LXXXVI, LXXXVII, LXXXVIII and LXXXIX (Howitzer) Brigades (19th Divisional Artillery)

These units were formed as part of the raising of the Second New Army, K2. They are also sometimes shown as 86, 87, 88 and 89 (Howitzer) Brigades RFA.

LXXXVI

  • This brigade was originally comprised of numbers 268, 269 and 270 Batteries RFA and the Brigade Ammunition Column. It was placed under command of the 19th (Western) Division. The brigade then remained with the division until late January 1917: you can see details of its battles and movements on the page describing the division.
    • In February 1915 the three six-gun batteries were reorganised to become four four-gun batteries and were titled as A, B, C and D Batteries.
    • The Brigade Ammunition Column left on 18 May 1916 to merge with others in the divisional artillery to form the 19th Divisional Ammunition Column.
    • On 25 May 1916 D Battery left to join 89 Brigade as its A Battery. It was replaced by the arrival of A (Howitzer) Battery from 89 Brigade, which was then renamed as 89 Brigade’s D (Howitzer) Battery.
    • C Battery was broken up on 9 Septembe 1916, with a two-gun section going each toA and B Batteries to make them up to six guns.
    • On 12 November 1916 515 (Howitzer) Battery joined and became C (Howitzer) Battery.
  • The brigade left the division to became an Army Brigade on 25 January 1917.
    • On the same date B Battery joined from 260 Brigade and became this brigade’s C Battery. A section joined from C (Howitzer) Battery of 308 Brigade and made D (Howitzer) Battery up to six howitzers.
    • C (Howitzer) Battery left on 28 January 1917 and was then broken up, sections going to 87 and 88 Brigades respectively.

LXXXVII

  • This brigade was originally comprised of numbers 271, 272 and 273 Batteries RFA and the Brigade Ammunition Column. It was placed under command of the 19th (Western) Division. The brigade then remained with the division throughout the rest of the war: you can see details of its battles and movements on the page describing the division.
    • In February 1915 the three six-gun batteries were reorganised to become four four-gun batteries and were titled as A, B, C and D Batteries.
    • The Brigade Ammunition Column left on 18 May 1916 to merge with others in the divisional artillery to form the 19th Divisional Ammunition Column.
    • On 25 May 1916 D Battery left to join 89 Brigade as its B Battery. It was replaced by the arrival of C (Howitzer) Battery from 89 Brigade, which was then renamed as 89 Brigade’s D (Howitzer) Battery.
    • On 8-9 September 1916 the four-gun 18-pounder batteries were made up to six guns each by the arrival of two-gun sections from other units. Sections from B Battery of 89 Brigade RFA joined A and B Batteries, and a section from A Battery of 89 Brigade joined C Battery.
    • A section from C (Howitzer) Battery joined from 86 Brigade on 28 January 1917, making D (Howitzer) Battery up to six howitzers.

LXXXVIII

  • This brigade was originally comprised of numbers 274, 275 and 276 Batteries RFA and the Brigade Ammunition Column. It was placed under command of the 19th (Western) Division. The brigade then remained with the division throughout the rest of the war: you can see details of its battles and movements on the page describing the division.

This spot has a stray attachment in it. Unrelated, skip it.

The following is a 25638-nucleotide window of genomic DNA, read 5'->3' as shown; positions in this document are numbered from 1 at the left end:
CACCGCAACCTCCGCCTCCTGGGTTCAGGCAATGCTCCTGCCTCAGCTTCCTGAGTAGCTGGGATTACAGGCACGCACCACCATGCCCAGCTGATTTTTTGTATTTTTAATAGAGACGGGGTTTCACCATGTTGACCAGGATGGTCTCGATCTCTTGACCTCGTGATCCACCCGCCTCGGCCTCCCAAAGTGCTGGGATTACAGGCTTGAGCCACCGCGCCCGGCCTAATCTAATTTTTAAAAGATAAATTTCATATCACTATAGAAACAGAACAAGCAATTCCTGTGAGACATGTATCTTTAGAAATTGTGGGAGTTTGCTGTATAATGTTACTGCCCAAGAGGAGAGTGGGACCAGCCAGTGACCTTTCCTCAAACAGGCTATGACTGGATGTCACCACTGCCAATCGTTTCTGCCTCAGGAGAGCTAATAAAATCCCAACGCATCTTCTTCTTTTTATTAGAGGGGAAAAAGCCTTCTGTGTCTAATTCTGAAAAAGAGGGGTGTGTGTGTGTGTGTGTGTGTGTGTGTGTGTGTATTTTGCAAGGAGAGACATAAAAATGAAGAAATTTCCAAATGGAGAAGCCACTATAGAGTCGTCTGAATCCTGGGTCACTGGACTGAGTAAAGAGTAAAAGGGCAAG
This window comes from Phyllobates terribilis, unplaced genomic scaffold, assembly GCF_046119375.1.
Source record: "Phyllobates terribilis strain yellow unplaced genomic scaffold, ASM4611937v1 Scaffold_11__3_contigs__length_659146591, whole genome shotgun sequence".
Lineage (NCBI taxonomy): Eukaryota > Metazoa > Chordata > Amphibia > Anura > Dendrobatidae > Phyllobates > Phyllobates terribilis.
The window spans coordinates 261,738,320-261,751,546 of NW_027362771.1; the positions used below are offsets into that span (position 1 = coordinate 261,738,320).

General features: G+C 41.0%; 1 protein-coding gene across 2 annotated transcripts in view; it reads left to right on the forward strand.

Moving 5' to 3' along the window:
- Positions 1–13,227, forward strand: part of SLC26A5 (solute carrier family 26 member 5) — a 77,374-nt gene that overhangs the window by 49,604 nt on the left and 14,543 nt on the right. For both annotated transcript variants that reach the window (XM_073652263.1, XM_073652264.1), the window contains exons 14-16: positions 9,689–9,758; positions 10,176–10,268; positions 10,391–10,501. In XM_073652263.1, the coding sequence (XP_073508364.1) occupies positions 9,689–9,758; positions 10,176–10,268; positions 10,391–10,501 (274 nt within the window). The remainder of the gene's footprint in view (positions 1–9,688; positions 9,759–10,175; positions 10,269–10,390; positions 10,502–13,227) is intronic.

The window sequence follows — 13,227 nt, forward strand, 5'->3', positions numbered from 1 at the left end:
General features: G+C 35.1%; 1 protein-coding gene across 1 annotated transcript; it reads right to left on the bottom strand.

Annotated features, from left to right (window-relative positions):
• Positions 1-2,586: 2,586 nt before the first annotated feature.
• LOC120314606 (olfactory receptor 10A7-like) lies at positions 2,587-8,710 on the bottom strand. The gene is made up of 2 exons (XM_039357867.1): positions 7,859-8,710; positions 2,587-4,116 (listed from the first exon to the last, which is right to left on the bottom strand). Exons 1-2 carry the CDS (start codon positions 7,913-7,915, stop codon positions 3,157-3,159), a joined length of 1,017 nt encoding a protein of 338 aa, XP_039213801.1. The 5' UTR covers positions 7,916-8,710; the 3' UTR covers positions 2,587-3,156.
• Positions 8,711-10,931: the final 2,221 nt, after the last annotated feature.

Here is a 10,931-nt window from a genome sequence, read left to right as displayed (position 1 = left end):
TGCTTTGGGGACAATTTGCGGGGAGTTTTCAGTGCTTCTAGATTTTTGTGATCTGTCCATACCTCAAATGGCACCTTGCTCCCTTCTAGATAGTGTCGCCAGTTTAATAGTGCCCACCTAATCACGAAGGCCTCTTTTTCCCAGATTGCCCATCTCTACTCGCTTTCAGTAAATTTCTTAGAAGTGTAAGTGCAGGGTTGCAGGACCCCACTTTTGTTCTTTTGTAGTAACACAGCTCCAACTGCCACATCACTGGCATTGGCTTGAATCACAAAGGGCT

• In February 1915 the three six-gun batteries were reorganised to become four four-gun batteries and were titled as A, B, C and D Batteries.
    • The Brigade Ammunition Column left on 18 May 1916 to merge with others in the divisional artillery to form the 19th Divisional Ammunition Column.
    • On 25 May 1916 D Battery left to join 89 Brigade as its C Battery. It was replaced by the arrival of D (Howitzer) Battery from 89 Brigade, which was then renamed as 89 Brigade’s D (Howitzer) Battery.
    • On 8 September 1916 the four-gun 18-pounder batteries were made up to six guns each by a reorganisation. A section left A Battery to go to B Battery; A Battery was then brought up to six guns by the arrival of the former C Battery from 89 Brigade; a section of A Battery of 89 Brigade arrived to bring C Battery up to six guns.
    • A section from C (Howitzer) Battery joined from 86 Brigade on 28 January 1917, making D (Howitzer) Battery up to six howitzers.

LXXXIX (Howitzer)

  • This brigade was originally comprised of numbers 277, 278 and 279 (Howitzer) Batteries RFA and the Brigade Ammunition Column. It was placed under command of the 19th (Western) Division. The brigade then remained with the division until early September 1916 when it was broken up: you can see details of its battles and movements on the page describing the division.
    • In February 1915 the three six-gun batteries were reorganised to become four four-gun batteries and were titled as A, B, C and D Batteries.
    • B (Howitzer) Battery left to join 28th Division on 8 September 1915.
    • The Brigade Ammunition Column left on 18 May 1916 to merge with others in the divisional artillery to form the 19th Divisional Ammunition Column.
    • On 25 May 1916 the brigade was reorganised. A, C and D (Howitzer) Batteries all left and became the D (Howitzer) Batteries of 86, 87 and 88 Brigades RFA. They were replaced by the D Batteries of those brigades, which became A, B and C Batteries respectively.
    • The brigade was broken up on 8-9 Septenber 1916. A section from A Battery and all of B Battery went to 87 Brigade to bring its batteries up to six guns each. The other section of A went to C Battery of 88 Brigade. C Battery went to join 88 Brigade.

Links

The Batteries and Brigades of the Royal Field Artillery

19th (Western) Division

The Order of Battle of Divisions